From Paradise Biryani to Foodpanda, CHUK brings food packaging solutionsSindhu Kashyap
Uttar Pradesh-based Yash Papers launched CHUK, which makes tableware products from sugarcane waste bagasse.
When Ved Krishna joined the family business in 1999, Yash Papers had a small factory in Faizabad, Uttar Pradesh, that made paper from sugarcane waste or bagasse. Starting out, Ved wanted to not only foray into specialised products and techniques at Yash Papers, but also build something for the society at large.
The company was set up by Ved’s father K K Jhunjhunwala in 1981, and when Ved joined Yash Papers, he worked on speciality products like pharmaceutical paper, medicated adhesive tape packaging, and takeaway bags for fast food chains like McDonald’s and KFC.
After the company’s foray into different kinds of products was well-received in the market, it decided to increase the production capacity. In 2005, Yash Papers expanded its production capacity. It also has a captive plant that generates electricity using rice husk.
The real shift in operations, however, came around four years ago, when Ved saw that most paper used in packaging, especially food, was either plastic-coated, laminated, or covered in cellophane, and was harmful for the environment.
It was with this idea that Ved decided to start CHUK, with a special focus on bio-degradable packaging. The Yash Papers’ subsidiary manufactures tableware products made out of bagasse.
It currently makes bowls, plates, compartment trays, and containers of 500 ml and 750 ml capacity. The company plans to also launch soup bowls and sandwich boxes.
“After studying the market extensively, the company decided to keep the products brown, and untreated with chemicals, rather than making them white by treating them with chemicals. The products are more like Lego pieces, which fit into each other, and can be of multiple uses. The containers can be used as bowls or even trays,” says Ved.
The reason the team decided to use bagasse pulp is as it makes the products lightweight, flexible, microwaveable, and strong enough to prevent leakage. “CHUK products are 100 percent compostable and can decompose within months in backyard compostable systems,” says Ved.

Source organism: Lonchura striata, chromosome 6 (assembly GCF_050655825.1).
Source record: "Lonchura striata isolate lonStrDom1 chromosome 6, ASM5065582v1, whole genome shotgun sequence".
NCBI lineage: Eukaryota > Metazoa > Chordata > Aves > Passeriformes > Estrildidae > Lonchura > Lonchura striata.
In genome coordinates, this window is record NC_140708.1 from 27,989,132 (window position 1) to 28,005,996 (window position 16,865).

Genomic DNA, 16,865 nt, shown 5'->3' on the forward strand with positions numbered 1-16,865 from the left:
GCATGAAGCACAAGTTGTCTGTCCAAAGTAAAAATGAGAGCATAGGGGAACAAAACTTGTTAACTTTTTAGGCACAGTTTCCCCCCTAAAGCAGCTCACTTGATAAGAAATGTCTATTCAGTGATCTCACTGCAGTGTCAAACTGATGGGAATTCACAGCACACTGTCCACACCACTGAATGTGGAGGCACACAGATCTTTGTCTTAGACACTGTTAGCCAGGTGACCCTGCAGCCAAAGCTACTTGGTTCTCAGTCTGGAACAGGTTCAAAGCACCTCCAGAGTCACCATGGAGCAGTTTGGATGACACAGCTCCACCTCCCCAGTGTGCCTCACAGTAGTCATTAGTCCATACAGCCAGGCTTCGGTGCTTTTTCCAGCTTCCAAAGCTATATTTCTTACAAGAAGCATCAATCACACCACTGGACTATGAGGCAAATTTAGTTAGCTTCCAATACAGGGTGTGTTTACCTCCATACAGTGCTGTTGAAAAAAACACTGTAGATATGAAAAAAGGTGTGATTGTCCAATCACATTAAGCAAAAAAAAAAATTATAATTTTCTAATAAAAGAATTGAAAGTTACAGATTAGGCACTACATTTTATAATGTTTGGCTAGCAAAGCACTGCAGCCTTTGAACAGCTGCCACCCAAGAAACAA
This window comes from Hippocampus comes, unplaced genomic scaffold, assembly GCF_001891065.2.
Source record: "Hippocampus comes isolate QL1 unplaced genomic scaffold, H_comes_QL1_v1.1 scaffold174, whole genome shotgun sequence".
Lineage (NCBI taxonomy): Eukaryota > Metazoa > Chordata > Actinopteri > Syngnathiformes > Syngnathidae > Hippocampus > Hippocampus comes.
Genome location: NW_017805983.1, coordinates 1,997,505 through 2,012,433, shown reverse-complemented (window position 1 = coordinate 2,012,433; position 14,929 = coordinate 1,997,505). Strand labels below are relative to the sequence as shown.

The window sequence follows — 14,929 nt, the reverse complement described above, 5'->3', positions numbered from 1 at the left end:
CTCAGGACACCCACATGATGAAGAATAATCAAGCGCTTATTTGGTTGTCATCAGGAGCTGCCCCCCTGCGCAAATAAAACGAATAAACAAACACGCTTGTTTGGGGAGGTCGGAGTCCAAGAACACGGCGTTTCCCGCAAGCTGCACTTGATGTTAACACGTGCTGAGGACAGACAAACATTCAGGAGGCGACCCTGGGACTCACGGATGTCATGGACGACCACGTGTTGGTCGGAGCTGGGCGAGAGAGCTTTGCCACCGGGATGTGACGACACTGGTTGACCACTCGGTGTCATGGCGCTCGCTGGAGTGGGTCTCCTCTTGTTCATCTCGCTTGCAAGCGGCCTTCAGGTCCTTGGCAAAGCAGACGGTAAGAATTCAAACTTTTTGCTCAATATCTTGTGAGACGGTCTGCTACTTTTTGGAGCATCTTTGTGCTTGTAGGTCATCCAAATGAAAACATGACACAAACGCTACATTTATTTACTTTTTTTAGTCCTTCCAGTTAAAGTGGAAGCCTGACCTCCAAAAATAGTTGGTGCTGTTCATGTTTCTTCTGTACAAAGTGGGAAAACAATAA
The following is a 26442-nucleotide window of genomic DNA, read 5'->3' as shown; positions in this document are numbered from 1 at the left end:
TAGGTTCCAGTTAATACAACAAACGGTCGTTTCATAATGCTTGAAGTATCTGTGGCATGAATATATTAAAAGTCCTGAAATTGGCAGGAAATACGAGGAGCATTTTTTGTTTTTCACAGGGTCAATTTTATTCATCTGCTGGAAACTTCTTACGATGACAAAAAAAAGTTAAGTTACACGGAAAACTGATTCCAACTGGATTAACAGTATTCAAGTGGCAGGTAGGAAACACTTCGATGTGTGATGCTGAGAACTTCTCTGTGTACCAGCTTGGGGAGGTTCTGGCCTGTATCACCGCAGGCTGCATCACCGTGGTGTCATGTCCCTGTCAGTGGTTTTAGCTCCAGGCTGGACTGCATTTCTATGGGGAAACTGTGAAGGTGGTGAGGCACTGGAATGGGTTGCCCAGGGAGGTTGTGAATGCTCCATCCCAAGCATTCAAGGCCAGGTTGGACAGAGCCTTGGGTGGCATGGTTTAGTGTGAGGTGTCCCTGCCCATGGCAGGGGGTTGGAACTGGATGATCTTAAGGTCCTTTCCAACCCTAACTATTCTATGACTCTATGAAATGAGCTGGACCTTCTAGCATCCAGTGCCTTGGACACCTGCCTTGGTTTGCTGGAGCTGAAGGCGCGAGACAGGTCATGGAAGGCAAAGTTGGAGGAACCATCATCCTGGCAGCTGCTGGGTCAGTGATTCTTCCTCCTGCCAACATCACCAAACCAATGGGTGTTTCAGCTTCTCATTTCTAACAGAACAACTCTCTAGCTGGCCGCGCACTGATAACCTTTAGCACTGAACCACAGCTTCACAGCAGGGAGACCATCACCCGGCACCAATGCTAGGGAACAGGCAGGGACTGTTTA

He adds that since CHUK tableware is a new venture, the team is tying up with select vendors. Currently, it has over nine machines, and a production capacity of one lakh units a day. This, Ved adds can be scaled to 40 lakh pieces a day.
The company currently manufactures approximately four to five lakh pieces, and each piece ranges from Re 1 to Rs 7. Explaining why he believes CHUK to play an important role, Ved explains,
“Plastic products have become an integral part of our everyday life. Their utilisation ranges from toys to aircraft. As per recent reports in India, more than 15,000 tons of plastic waste is generated every day, of which 6,000 tons remains uncollected, littering the area. Moreover, packaging represents the single-largest sector of plastics use, and accounts for 35 percent of plastic consumption.”
He adds that the huge plastic use needs to be tackled at the grassroot level. Also, extensively studying the food consumption patterns in the country, the CHUK team decided that as part of the design philosophy of CHUK products, the aim was to create modular designs that are consumer friendly as well as biodegradable and eco-friendly.
Today, there is a growing need for biodegradable packaging and products. Companies like True Green, Earthware Products, Ecoware and Earthsoul to name a few. According to a Coherent Marketing Insights report, the global biodegradable packaging market, which was valued at $3.92 billion last year, will touch $21 billion by 2025.
The report, in fact, marks Asia-Pacific as the fastest growing region, and the growth will mainly be from China, India and ASEAN countries. However, one of the main challenges for tableware is that it is expensive.
While CHUK claims to be cheaper as opposed to the others, the main challenge for the company, according to Ved, is creating awareness about healthy and safe packaging materials.
The numbers and future
“In terms of manufacturing, we are aware that eco-friendly products do have their drawbacks in terms of sealing the products, risk of leakage etc. However, we have done extensive R&D and made necessary changes in our manufacturing process and technique in order to produce strong modular designs with quality that will be better than plastic,” adds Ved.
The team has tied up with restaurant chain Vaango, Hyderabad-based Paradise Biryani Group, Delhi-based Bitto Tikka, and food delivery company Foodpanda so it can recommend to partner restaurants.
According to its latest filings with the BSE, Yash Paper’s total income in FY17 stood at Rs 176 crore. The company’s net profit was at Rs 6.3 crore.
In a year of its launch, CHUK is eyeing a turnover of Rs 40 crore, with a plan to increase capacity by 60 to 70 percent. Speaking of the company’s future plans, Ved says,
“We will keep expanding the range of products and improve on the efficacy of the current products. We have developed a rapid development cycle for products based on 3D printing and quick tooling. We are able to go from scratch to production within 100 days. We have an excellent team of designers who work upon finding solutions all the time. We are sure the market will see a lot of innovations coming from us.”